Flip-flops are one of the most popular sandals, with an estimated market size of $20 billion.


Polyurethane foams made from algae oil were developed to meet commercial specifications for midsole shoes and the foot-bed of flip-flops. The sustainable, consumer-ready, biodegradable materials are 52 percent bio-content. The foams were tested by immersing them in traditional compost and soil — the materials degraded after just 16 weeks. During the decomposition period, to account for any toxicity, scientists measured every molecule shed from the biodegradable materials and identified the organisms that degraded the foams. The enzymes from the organisms degrading the foams were shown to depolymerize the polyurethane products. The team then identified the intermediate steps that take place in the process. The depolymerized products were isolated and used to synthesize new polyurethane monomers, completing a “bioloop.”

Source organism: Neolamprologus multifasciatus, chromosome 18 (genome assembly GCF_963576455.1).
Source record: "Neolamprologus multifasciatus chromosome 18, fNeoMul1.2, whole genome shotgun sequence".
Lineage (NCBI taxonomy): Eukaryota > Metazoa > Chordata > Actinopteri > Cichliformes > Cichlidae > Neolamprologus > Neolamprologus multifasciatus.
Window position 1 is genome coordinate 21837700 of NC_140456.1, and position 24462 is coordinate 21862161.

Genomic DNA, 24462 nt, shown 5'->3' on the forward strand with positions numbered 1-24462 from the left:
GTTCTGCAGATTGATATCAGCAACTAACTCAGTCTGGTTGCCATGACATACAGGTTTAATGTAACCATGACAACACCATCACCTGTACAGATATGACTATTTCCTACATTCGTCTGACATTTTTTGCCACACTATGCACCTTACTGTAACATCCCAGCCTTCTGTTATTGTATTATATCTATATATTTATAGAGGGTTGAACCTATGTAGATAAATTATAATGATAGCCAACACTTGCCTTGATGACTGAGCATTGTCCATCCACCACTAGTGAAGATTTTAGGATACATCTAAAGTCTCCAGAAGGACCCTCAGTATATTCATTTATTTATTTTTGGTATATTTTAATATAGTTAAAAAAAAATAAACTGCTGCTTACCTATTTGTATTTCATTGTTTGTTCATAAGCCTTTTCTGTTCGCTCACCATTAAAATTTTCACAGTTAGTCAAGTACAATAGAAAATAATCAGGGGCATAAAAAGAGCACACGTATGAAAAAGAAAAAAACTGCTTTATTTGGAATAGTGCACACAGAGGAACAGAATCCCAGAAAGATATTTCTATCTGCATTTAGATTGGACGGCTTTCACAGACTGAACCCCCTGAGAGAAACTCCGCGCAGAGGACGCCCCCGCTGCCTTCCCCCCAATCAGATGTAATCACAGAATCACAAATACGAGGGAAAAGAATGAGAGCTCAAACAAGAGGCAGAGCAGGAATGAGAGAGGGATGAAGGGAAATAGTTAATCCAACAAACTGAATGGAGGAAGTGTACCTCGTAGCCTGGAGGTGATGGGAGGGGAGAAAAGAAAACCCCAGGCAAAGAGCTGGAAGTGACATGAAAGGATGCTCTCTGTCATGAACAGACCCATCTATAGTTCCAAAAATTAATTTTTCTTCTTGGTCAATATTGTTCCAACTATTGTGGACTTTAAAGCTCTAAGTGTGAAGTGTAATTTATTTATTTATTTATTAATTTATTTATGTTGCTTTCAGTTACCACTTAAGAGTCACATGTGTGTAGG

University of California, San Diego

Foot-bed of flip-flops being pulled from a mold. (Photo: Stephen Mayfield, UC San Diego)


The full recyclability of commercial products is the next step in the scientist's mission to address the current production and waste management problems created by plastics — which could result in 13 billion metric tons of plastic in landfills or the natural environment (such as oceans) by 2050.


The foams currently are 52 percent biocontent but the scientists are working towards 100 percent. While commercially on track for production, doing so economically is a matter of scale that the team is working out with their manufacturing partners.

Contact Cynthia Dillon of UC San Diego at This email address is being protected from spambots. You need JavaScript enabled to view it.; 858-822-0142.